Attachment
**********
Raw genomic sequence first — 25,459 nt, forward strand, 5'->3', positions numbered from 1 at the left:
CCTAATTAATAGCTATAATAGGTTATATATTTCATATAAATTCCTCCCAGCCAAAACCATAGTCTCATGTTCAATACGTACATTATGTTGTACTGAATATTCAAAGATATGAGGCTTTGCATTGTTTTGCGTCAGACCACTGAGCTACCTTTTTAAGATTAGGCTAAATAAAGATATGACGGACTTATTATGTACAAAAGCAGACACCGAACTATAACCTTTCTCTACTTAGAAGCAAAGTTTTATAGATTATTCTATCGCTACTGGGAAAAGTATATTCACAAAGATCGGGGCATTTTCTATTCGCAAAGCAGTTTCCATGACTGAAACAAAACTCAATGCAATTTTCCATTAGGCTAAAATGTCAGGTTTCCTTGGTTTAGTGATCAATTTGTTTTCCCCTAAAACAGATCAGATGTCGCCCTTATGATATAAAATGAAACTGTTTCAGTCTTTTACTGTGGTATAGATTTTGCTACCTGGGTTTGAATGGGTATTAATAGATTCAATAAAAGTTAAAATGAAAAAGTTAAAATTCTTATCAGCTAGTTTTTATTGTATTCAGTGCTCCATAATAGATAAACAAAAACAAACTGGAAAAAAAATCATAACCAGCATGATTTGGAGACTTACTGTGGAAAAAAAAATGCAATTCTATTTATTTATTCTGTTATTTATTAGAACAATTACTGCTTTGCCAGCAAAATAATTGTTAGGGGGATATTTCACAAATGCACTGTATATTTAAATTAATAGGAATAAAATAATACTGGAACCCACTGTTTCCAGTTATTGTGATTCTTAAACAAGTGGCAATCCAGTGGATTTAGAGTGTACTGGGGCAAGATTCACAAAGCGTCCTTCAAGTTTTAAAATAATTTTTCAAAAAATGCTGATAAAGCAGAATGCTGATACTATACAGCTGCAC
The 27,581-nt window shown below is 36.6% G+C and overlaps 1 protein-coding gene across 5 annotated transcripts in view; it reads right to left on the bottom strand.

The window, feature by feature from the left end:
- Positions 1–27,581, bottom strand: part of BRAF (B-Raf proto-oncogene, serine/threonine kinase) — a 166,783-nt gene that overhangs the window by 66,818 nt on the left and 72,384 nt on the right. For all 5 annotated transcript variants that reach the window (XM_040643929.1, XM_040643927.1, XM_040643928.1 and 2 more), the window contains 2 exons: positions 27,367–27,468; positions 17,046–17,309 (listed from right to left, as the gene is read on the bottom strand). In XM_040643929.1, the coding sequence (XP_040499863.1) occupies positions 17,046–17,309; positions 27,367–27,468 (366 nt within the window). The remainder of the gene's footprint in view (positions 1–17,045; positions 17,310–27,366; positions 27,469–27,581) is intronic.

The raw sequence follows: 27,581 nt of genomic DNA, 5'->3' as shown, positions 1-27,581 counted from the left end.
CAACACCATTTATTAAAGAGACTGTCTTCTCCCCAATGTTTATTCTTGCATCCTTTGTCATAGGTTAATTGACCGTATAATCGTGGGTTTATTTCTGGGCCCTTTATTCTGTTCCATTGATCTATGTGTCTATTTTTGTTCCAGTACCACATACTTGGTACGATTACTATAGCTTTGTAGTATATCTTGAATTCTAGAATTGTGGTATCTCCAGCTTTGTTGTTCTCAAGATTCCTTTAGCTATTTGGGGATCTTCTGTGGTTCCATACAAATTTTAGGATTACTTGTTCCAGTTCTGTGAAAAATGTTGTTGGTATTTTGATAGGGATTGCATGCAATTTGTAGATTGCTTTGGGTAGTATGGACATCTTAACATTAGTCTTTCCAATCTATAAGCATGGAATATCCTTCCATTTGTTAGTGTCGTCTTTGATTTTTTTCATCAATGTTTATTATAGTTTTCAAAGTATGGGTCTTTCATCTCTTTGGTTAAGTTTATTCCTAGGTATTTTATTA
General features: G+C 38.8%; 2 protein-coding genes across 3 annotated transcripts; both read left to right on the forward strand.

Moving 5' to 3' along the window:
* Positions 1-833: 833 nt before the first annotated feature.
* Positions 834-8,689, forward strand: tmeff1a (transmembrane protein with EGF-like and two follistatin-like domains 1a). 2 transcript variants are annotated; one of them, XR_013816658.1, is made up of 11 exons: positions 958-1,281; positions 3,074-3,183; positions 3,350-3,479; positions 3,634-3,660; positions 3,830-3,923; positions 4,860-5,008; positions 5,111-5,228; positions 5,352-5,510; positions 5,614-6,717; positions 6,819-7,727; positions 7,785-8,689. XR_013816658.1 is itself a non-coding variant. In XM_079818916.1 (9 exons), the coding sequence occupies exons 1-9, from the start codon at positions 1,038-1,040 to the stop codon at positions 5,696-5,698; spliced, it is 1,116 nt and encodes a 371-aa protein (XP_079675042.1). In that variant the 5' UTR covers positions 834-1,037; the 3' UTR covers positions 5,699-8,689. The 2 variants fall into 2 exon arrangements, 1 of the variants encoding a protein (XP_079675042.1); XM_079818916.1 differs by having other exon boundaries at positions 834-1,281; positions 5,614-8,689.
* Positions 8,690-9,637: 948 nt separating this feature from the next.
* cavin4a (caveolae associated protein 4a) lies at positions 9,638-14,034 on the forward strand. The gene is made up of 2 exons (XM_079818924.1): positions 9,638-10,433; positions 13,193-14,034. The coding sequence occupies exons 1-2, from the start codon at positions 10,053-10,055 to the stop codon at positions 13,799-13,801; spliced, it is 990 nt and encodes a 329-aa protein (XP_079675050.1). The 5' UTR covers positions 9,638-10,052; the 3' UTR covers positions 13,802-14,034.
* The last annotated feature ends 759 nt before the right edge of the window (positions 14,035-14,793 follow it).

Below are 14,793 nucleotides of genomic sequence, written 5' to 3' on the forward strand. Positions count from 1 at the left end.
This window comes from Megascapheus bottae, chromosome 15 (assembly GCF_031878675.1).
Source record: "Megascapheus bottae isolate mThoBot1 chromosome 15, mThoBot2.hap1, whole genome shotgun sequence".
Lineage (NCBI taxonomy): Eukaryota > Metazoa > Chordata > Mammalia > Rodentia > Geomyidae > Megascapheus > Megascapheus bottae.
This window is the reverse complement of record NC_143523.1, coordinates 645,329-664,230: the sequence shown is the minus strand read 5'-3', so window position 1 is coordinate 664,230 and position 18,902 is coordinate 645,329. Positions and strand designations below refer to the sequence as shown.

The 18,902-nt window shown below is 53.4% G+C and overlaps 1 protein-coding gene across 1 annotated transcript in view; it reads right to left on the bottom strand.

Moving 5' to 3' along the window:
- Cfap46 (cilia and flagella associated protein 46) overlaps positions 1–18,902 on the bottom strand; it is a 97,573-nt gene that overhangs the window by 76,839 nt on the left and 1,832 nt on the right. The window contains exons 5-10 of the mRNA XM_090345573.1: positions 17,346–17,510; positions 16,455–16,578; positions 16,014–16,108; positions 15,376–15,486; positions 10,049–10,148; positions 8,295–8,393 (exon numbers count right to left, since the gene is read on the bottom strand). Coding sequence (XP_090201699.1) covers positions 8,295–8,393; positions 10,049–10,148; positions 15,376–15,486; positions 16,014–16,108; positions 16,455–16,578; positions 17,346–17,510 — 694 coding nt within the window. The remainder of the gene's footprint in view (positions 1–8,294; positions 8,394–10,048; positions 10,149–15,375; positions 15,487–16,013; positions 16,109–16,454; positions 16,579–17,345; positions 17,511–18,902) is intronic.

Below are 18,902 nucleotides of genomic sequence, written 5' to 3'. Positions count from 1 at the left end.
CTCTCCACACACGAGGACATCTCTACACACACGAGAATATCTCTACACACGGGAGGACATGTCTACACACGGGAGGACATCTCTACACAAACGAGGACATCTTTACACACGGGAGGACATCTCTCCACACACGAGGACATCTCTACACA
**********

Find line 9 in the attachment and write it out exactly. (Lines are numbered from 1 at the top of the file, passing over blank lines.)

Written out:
Moving 5' to 3' along the window: